The year is 1988. The Walt Disney Company has finalized its purchase of the Walter Wrather Corporation, the entity that owned and operated the Disneyland hotel. As part of the deal, Disney also assumed management of the lease on two Long Beach, California, landmarks. In 1980, Walter Wrather signed a 40-year lease with the city of Long Beach to manage the Queen Mary, a former passenger cruise liner, and the Spruce Goose, the famous airplane build by Howard Hughes.
Disney created a subsidiary company, WCO Port Properties, to over see the lease.
The WCO Port Properties nametag
To promote their new properties, Disney created a year-long event to promote the Queen Mary and Spruce Goose: The Voyage to 1939.
The Voyage to 1939 celebrated the last trans-Atlantic voyage of the Queen Mary before she was to be pressed into service in World War II as a troop transport ship. Disney gathered together a nostalgic recreation of the era. Cast Members roamed the ship in period costumes, interacting with guests in the persona of 1939 passengers. Big bands played the popular music of the day, and a special club, Club 39, was established to showcase the popular nightclubs of the era.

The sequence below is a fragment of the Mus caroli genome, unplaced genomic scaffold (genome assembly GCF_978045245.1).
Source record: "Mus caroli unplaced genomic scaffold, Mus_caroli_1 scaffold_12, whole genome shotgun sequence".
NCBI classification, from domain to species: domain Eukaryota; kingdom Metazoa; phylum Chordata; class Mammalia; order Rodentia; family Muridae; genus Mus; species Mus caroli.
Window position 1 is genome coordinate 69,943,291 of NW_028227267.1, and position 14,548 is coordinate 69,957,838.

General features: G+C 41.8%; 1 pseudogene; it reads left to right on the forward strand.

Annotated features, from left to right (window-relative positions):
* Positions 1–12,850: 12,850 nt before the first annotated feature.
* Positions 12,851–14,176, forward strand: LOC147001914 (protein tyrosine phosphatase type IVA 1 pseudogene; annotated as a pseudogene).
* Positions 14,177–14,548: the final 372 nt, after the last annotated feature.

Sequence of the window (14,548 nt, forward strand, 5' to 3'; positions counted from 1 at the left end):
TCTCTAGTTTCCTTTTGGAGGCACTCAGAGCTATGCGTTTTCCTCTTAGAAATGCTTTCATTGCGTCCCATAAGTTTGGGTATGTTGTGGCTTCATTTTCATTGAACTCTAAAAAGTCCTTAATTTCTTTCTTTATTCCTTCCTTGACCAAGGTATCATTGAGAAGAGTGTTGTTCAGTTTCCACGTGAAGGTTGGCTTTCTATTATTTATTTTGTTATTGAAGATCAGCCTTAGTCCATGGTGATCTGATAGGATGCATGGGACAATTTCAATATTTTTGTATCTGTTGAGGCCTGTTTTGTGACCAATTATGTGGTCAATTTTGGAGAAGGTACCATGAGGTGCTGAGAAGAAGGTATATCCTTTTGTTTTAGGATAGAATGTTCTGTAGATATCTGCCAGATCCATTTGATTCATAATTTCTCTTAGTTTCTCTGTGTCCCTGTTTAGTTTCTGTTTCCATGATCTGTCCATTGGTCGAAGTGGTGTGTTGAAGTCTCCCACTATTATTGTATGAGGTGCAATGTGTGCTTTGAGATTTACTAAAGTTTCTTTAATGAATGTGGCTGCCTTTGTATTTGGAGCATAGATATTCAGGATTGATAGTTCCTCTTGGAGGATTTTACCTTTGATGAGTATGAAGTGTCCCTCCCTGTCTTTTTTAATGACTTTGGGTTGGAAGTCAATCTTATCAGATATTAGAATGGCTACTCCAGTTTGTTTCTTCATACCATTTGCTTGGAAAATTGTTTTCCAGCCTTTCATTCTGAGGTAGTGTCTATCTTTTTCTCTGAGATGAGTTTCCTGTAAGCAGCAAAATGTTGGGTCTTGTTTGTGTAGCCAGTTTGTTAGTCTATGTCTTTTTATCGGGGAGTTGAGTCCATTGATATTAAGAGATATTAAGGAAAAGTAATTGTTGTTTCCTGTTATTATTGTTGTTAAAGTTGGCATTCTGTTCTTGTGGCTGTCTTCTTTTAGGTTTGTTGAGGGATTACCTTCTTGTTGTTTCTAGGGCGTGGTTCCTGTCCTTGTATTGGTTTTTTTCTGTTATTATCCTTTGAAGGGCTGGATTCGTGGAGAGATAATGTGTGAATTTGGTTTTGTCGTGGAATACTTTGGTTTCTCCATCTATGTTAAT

The Club 39 nametag
A car show was also held, featuring luxurious examples of the makes and models from 1939. Beautiful girls in period swimwear modeled the cars, and the cars were even auctioned off to the public. An airshow also thrilled guests, as Captain Cloud and the Royal Flying Circus performed acts of aerial artistry. A recreation of an English carnival was created close to the Queen Mary docks, complete with authentic English food and drink.
The Queen Mary herself was restored to her former glory, and its staterooms were opened to the public as a hotel. Harrod's, the famous London department store, opened its first American location on board the Queen Mary. Prince Michael of Kent, the grandson of the real Queen Mary of England(for whom the ship was named), dedicated the new store.
nametags worn by cast members and guests at the "Voyage to 1939"
But although the Voyage to 1939 was an initial success for Disney, the overall lease on the Queen Mary and Spruce Goose was not. In 1993 Disney opted out of the lease with Long Beach, and the properties reverted to the city. That same year the Spruce Goose was sold to the Evergreen Aviation & Space Museum in Oregon, and was moved up the Pacific coast to a new hanger. The Queen Mary remained in her dock, but the state room hotel rooms were closed to the public for many years.
Click here or on the link below to download a PDF of brochures, advertisements, and magazine articles about the Voyage to 1939. It contains many full color photos and extensive information about the whole promotion.